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Brazil’s central bank to focus on bringing inflation down to 4.5 percent

Alexandre Tombini

Alexandre Tombini

Alexandre Tombini, the governor of Brazil’s central bank, said before the Brazilian Senate Committee on Economic Affairs on Tuesday that the bank will continue to work to bring inflation down to its target of 4.5 percent.

Brazil currently has an inflation rate of 5.77 percent, though it allows for up to 6.5 percent.

Tombini pointed to a downward trend in inflation between June and November and said the central bank has raised the Selic rate from 7.25 percent in April to the current goal of 10 percent. He said there is “some uncertainty” as to how the policy will affect inflation and added that the uncertainty could become even greater.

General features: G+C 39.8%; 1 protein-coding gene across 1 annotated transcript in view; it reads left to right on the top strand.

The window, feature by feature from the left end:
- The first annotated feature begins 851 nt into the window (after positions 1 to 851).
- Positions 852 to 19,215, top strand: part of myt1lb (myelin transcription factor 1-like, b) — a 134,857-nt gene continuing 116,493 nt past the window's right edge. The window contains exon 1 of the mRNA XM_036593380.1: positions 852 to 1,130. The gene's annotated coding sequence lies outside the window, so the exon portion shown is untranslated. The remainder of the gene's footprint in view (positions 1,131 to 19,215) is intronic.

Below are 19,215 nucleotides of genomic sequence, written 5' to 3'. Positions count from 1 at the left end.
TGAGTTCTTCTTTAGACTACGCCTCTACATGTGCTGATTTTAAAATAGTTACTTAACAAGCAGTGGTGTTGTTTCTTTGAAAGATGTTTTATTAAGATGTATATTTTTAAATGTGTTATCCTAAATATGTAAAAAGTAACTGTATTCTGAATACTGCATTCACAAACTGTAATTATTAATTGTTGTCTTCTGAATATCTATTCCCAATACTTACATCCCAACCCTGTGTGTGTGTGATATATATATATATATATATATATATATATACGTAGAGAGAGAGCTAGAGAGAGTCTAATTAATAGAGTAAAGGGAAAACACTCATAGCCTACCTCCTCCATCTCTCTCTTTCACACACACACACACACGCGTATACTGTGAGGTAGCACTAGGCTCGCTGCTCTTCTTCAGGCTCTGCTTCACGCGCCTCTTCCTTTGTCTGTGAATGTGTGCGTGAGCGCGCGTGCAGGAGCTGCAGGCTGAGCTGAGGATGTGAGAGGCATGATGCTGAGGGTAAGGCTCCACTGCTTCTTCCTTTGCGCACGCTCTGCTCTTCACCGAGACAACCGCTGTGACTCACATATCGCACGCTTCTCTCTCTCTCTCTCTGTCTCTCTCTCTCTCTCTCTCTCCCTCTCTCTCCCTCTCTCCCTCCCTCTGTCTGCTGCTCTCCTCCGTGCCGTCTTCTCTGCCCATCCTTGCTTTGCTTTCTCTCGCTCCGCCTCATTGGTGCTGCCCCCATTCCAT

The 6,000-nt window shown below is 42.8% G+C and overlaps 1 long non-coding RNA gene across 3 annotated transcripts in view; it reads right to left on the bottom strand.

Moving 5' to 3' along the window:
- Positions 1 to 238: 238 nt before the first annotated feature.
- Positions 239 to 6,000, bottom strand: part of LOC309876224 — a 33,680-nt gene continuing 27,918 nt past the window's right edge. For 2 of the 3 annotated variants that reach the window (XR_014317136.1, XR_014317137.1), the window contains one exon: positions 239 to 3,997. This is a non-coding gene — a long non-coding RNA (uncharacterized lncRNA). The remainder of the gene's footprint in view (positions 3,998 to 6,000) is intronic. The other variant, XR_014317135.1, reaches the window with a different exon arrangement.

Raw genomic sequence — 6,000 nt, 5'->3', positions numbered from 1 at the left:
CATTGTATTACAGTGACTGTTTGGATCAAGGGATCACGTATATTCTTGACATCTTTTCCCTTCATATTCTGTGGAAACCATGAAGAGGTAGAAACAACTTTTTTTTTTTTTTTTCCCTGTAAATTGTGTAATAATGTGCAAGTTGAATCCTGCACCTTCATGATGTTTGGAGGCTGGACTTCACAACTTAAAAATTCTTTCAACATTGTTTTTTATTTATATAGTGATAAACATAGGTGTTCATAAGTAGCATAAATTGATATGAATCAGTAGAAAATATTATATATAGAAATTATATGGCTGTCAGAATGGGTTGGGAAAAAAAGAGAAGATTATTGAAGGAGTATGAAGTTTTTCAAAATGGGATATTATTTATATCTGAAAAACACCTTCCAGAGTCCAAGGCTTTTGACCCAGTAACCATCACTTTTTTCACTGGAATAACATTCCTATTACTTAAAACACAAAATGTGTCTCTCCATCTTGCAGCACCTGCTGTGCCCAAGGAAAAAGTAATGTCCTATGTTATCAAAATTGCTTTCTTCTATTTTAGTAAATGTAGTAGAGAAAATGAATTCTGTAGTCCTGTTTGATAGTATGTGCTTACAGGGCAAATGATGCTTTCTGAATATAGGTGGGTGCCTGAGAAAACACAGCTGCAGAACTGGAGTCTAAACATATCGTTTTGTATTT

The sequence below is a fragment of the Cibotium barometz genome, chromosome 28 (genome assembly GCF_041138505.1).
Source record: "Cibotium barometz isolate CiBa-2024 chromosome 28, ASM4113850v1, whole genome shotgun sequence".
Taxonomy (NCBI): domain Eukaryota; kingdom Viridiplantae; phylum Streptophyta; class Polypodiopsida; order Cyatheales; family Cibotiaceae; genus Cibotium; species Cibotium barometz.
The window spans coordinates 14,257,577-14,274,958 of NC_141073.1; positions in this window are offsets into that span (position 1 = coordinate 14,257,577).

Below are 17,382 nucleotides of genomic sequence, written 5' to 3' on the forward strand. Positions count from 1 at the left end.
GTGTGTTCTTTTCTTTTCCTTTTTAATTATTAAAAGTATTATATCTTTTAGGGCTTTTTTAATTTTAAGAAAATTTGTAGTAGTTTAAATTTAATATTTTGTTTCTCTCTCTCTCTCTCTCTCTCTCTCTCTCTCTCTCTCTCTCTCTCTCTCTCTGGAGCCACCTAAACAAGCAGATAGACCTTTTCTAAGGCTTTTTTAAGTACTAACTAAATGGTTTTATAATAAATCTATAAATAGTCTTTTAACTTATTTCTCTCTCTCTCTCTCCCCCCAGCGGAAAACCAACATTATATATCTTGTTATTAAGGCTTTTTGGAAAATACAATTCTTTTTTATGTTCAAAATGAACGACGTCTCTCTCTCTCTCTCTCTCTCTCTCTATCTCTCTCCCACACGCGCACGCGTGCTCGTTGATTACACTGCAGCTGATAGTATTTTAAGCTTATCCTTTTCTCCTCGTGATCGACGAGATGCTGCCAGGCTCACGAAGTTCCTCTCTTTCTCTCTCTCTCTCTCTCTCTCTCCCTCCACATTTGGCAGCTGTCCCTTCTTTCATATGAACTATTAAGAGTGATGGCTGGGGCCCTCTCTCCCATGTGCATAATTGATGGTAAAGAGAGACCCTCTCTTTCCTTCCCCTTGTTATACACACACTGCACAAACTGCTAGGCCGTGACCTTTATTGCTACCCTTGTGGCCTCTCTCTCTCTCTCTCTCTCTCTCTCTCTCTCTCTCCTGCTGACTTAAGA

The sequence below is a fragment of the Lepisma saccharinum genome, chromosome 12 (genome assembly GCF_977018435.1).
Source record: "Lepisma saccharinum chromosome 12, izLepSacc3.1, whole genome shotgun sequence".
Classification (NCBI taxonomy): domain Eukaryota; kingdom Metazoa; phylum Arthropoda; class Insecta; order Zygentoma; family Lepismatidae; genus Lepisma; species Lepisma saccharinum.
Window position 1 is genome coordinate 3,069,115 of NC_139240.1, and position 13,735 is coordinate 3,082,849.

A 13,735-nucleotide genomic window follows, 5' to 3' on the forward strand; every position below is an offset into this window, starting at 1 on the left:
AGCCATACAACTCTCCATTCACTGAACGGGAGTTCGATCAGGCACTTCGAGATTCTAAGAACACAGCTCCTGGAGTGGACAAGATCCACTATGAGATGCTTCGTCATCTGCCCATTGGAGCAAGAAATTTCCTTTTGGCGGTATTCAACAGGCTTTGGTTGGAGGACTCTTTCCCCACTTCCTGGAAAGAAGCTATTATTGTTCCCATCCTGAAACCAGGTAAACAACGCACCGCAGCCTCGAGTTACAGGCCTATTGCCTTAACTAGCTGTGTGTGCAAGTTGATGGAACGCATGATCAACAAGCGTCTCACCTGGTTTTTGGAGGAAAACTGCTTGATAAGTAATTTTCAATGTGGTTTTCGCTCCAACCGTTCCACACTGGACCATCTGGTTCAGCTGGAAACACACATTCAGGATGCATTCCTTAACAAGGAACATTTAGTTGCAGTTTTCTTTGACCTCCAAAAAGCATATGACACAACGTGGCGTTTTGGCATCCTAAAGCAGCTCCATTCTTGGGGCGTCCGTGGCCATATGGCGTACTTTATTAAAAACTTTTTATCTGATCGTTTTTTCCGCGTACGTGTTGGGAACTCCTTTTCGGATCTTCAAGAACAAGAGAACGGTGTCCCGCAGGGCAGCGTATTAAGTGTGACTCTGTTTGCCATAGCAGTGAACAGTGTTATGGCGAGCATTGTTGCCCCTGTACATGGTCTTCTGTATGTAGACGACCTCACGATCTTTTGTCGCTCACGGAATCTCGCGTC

“The volatility of financial markets has been magnified by the steep slope of the yield curves in mature economies, particularly in the U.S.,” Tombini said.

Tombini said that, with some adjustments, the central bank will continue its foreign exchange hedging program, which allows dollar-indebted companies to hedge against currency fluctuations, into 2014.

He said future growth will rely on building confidence among Brazilian households and entrepreneurs, saying the level of interest from foreign investors in recent public services auctions proves the attractiveness of the Brazilian economy.

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